In today’s high-tech world, the tools at the sophists’ disposal can seem limitless. Television and the Internet are filled with sources that look reputable and honest but simply are not. This is most apparent in the rise of fake news websites, which are aimed specifically at spreading misinformation with the end goal of propagating a certain viewpoint, political agenda or just to increase their web traffic. Often these sites are designed to look like the spinoffs of reputable sources such as CNN, BBC and the Washington Post.
The sophists show us the problem with our attraction to charisma. There seems to be a direct correlation between a person’s charisma and their perceived abilities as a leader. If we take a look at the 1960 United States presidential election we can see the mechanics of this at work. John F. Kennedy, a Democrat senator from Massachusetts, was facing the incumbent Republican President Richard Nixon. JFK was young, inexperienced and Catholic. None of this was good for him. When the two candidates debated on the 26th of September those who tuned in on radio thought of the debate as a draw (evidence that ‘Nixon won radio’ is anecdotal). Those who watched the debate on television saw something else entirely.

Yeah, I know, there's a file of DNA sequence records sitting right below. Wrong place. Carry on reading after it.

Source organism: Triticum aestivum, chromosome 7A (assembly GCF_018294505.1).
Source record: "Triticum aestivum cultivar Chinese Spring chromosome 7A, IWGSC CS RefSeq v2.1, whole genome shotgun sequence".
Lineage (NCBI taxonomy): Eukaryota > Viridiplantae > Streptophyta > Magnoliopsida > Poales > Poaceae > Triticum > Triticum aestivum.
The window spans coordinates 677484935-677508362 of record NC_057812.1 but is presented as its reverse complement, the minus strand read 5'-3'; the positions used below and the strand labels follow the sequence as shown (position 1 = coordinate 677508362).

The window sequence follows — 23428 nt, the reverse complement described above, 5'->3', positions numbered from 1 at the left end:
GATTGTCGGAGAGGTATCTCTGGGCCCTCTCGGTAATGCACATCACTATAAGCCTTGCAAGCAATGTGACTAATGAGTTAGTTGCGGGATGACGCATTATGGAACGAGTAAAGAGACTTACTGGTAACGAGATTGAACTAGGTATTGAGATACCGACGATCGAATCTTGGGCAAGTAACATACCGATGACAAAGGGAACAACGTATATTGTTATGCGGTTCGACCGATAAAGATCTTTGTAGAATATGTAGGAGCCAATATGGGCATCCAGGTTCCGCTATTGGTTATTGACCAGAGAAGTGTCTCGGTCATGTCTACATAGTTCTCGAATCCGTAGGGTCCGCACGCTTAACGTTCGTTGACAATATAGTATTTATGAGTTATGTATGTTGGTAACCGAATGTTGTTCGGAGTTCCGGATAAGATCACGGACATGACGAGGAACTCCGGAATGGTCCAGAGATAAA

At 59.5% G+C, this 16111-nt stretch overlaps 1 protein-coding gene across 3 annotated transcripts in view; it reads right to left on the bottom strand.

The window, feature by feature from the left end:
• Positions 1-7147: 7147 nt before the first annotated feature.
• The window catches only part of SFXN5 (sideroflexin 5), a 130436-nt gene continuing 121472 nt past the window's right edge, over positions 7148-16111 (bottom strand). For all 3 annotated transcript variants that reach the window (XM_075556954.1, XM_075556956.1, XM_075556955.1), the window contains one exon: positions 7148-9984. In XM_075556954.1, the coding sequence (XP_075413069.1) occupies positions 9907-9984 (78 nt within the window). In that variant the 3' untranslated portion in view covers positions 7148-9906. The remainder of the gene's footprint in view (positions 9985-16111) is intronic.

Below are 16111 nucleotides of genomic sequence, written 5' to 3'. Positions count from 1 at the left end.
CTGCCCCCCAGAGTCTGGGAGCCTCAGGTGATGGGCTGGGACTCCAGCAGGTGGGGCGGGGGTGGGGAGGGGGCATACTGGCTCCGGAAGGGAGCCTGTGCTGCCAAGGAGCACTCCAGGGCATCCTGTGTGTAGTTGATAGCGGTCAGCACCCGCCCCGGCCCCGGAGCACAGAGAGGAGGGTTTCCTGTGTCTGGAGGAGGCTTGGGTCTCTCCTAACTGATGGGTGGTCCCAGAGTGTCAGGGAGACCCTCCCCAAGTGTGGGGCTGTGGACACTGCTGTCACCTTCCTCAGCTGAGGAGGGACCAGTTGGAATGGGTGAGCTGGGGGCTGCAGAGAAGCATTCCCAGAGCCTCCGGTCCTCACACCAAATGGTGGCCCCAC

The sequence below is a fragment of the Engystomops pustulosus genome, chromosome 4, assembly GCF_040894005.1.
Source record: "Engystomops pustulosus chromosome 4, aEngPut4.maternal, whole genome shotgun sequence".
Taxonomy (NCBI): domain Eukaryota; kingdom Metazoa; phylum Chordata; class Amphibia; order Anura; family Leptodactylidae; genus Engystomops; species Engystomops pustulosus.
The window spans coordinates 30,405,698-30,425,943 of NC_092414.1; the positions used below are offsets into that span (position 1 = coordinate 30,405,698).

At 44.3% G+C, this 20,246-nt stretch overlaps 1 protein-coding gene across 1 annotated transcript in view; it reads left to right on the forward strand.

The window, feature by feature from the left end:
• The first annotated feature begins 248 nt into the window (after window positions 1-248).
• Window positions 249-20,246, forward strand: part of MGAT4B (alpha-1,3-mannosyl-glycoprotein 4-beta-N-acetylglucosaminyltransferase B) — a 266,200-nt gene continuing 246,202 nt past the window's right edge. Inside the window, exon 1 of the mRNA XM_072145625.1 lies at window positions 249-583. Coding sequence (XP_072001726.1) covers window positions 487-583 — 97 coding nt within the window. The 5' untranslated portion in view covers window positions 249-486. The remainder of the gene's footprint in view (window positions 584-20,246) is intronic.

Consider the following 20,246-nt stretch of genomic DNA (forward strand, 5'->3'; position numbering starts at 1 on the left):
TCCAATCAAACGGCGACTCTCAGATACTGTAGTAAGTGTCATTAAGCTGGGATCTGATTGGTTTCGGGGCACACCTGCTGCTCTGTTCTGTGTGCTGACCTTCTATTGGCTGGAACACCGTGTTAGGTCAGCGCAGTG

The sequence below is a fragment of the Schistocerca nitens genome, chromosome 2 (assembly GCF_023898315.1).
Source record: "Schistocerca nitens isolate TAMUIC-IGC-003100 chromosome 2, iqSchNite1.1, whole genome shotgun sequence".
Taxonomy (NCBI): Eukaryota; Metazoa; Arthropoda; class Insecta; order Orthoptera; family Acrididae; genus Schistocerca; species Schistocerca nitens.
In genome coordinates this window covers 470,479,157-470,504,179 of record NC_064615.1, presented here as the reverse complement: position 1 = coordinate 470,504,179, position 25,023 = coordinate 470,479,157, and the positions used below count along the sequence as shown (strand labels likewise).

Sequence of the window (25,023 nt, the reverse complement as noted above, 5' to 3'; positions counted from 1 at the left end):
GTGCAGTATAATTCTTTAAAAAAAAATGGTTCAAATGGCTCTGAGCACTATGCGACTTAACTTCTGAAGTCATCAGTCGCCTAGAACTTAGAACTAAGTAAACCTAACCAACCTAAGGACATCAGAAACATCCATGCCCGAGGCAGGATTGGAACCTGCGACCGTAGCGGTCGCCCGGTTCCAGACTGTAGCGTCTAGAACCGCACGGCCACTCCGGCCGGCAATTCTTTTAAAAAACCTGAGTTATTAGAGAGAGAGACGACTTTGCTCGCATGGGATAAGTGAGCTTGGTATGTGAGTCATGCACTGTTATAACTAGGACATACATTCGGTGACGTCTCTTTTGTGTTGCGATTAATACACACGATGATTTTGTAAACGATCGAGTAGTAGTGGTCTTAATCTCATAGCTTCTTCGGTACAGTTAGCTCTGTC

“Handsome, dapper, poised, and articulate, Kennedy dispelled with his appearance any nagging worries that he might be too callow for the presidency. Clammy-faced, awkward, and plagued by his gloomy five-o'clock shadow, Nixon reinforced what he called "the Herblock image," in reference to his nemesis, the Washington Post cartoonist, who had already immortalized Nixon's menacing mug.” I’m guessing most of you know who went on to win that election.
While charisma is a nice thing for a leader to have it’s far from necessary. To prove this point let’s look at Angela Merkel. Since 2005 she has been the Chancellor of Germany, being elected three times as of the writing of this essay. Rather then jump in headfirst, she demonstrates her patience and takes her time before making a decision. She is firm to her beliefs and has demonstrated her moral integrity and conviction many times throughout her political career. She possesses all the attributes of a great leader (something I must say despite disagreeing with many of her policies and opinions). Her lack of charisma has had absolutely no observable effect on her success.
We should aim to look past charisma and learn to look at, analyze and dissect an idea or argument based on the facts and theories that it is built upon. Perhaps if we looked past a man’s charisma and looked at what he represents, our admiration might turn to revulsion. Perhaps if we looked past a man’s lack of charm and looked at what he represents, our revulsion might turn to admiration. Charisma is only the veneer and not the essence. Truth is.